When confronted with such cases in which human rights conflict, judges face a dilemma. In ‘traditional’ human rights cases, in which human rights are opposed by the public interest, the former arguably function as ‘trumps’ over or ‘shields’ against the latter. Human rights, in other words, hold special normative force over the public interest invoked to justify their infringement. In ‘traditional’ human rights cases, the scales of justice are thus loaded in favour of human rights. When human rights conflict with each other, however, there are no ‘trumps’ to be played or ‘shields’ to be wielded. Instead, often difficult choices have to be made between superior norms that deserve principled equal respect. I do not mean to imply, here, that ‘traditional’ human rights cases are always easy to resolve, nor that conflicts between human rights invariably make for complex cases. But human rights conflicts do pose particular challenges for adjudication. Those challenges are identified and tackled throughout this book.

The central argument of this book is that human rights conflicts are uniquely problematic, in that they are special kinds of hard cases that require a distinct resolution framework. The need for such a distinct framework flows directly from the special normative force of human rights, as ‘trumps’ over or ‘shields’ against the public interest. Taking the special normative force of human rights seriously, I posit, necessitates a departure from the proportionality test in the specific domain of human rights conflicts. Throughout this book, I question the relevance of the proportionality test, ubiquitous in human rights reasoning, to conflicts between human rights. Instead, I propose an alternative (or refined) framework, specifically designed to tackle the hard cases in which human rights collide.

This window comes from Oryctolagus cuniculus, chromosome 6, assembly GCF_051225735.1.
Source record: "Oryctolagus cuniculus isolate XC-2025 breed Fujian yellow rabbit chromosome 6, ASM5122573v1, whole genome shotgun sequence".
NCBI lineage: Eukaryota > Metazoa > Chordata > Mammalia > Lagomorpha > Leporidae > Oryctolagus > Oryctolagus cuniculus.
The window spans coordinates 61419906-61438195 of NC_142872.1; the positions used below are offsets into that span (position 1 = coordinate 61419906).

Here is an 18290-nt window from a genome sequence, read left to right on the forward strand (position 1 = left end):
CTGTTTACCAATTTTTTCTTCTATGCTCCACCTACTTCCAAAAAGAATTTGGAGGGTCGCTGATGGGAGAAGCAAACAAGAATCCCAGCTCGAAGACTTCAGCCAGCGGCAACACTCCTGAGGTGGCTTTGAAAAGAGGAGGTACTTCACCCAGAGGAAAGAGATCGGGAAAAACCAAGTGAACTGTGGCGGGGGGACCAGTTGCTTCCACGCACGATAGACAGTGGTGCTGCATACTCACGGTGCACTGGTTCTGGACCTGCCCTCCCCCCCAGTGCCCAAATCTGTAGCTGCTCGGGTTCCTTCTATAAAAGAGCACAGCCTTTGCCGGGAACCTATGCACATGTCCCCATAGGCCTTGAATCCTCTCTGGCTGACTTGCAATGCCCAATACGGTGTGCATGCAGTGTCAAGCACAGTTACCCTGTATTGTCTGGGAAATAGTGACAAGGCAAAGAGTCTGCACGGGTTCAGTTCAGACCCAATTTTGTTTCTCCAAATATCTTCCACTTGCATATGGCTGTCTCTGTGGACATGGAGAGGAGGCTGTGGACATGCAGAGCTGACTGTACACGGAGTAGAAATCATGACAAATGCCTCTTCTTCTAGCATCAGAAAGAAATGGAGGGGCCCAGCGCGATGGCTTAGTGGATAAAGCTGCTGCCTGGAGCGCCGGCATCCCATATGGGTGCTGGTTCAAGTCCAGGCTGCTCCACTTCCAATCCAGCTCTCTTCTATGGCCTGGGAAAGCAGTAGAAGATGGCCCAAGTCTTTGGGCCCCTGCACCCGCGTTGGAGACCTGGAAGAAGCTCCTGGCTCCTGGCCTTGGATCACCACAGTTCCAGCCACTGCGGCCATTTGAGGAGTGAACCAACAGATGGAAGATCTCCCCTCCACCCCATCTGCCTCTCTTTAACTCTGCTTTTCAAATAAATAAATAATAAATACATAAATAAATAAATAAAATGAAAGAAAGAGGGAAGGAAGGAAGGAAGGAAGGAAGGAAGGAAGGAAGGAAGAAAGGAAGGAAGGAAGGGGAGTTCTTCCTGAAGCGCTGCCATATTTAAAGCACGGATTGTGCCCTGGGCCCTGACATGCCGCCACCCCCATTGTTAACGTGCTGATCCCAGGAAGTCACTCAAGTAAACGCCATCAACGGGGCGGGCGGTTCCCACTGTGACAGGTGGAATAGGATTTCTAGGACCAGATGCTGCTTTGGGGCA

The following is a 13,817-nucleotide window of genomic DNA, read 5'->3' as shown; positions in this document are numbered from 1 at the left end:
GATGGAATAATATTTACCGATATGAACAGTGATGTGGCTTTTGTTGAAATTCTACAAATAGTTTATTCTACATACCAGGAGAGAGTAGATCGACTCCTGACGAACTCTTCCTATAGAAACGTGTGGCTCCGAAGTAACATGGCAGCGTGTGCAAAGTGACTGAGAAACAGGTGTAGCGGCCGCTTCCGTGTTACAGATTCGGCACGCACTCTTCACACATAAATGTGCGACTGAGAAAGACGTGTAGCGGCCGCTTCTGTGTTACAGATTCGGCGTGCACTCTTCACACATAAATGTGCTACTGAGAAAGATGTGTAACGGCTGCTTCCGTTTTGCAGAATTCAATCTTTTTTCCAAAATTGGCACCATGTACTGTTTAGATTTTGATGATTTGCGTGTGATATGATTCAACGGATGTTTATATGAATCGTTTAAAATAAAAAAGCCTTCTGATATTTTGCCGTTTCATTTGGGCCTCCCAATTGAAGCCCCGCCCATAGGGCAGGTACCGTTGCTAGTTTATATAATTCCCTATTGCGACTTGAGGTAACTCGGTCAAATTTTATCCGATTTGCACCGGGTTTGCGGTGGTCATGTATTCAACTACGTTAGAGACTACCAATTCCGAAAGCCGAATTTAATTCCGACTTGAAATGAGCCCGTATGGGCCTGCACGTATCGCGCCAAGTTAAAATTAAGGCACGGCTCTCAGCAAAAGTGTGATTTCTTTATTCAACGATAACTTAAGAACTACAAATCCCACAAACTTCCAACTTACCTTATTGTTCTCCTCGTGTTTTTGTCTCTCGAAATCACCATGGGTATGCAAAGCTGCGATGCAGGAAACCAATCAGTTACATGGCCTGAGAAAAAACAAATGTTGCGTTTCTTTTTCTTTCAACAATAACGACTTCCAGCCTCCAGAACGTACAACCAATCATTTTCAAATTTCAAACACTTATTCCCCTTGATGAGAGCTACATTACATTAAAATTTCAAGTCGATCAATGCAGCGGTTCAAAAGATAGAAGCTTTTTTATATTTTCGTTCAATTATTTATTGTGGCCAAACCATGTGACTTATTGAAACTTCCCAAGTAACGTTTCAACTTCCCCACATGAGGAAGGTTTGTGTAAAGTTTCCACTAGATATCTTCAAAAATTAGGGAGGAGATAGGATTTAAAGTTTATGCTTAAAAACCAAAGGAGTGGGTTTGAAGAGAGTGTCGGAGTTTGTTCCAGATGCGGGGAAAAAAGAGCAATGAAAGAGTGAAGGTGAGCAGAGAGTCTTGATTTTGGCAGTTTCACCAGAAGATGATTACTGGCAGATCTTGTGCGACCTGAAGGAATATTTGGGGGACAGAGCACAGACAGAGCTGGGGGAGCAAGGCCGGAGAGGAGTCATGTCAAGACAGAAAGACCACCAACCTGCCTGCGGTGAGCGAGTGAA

On a positive note: B.A.C. v. Greece

By Ellen Desmet, assistant professor of migration law at Ghent University.

On 13 October 2016, the European Court of Human Rights unanimously found in B.A.C. v. Greece that the Greek state’s omission to decide on an asylum application during more than twelve years violated Article 8 as well as Article 13 in conjunction with Article 8. The Court also considered that there would be a violation of Article 3 in conjunction with Article 13, if the applicant would be returned to Turkey without an assessment ex nunc by the Greek authorities of his personal situation.

This is the first time that the Court finds that an asylum seeker’s prolonged precarious and uncertain situation, due to an unjustified lack of action by the government as regards his asylum request, constitutes a violation of the right to respect for private life as guaranteed by Article 8 ECHR.

The judgment (only in French) has been discussed by Markos Karavias on EJIL: Talk!, and was mentioned by Benoit Dhondt on this blog in a comparative perspective, namely as a promising decision standing in contrast to the striking out of Khan v. Germany by the Grand Chamber. This post provides a complementary analysis of the Court’s considerations under Article 8 ECHR.

Continue reading

A Casualty of Formalism: The Application of the Six-Month Rule in Kamenica and Others v. Serbia

By Corina Heri, PhD candidate at the University of Zürich / Visiting Scholar at Ghent University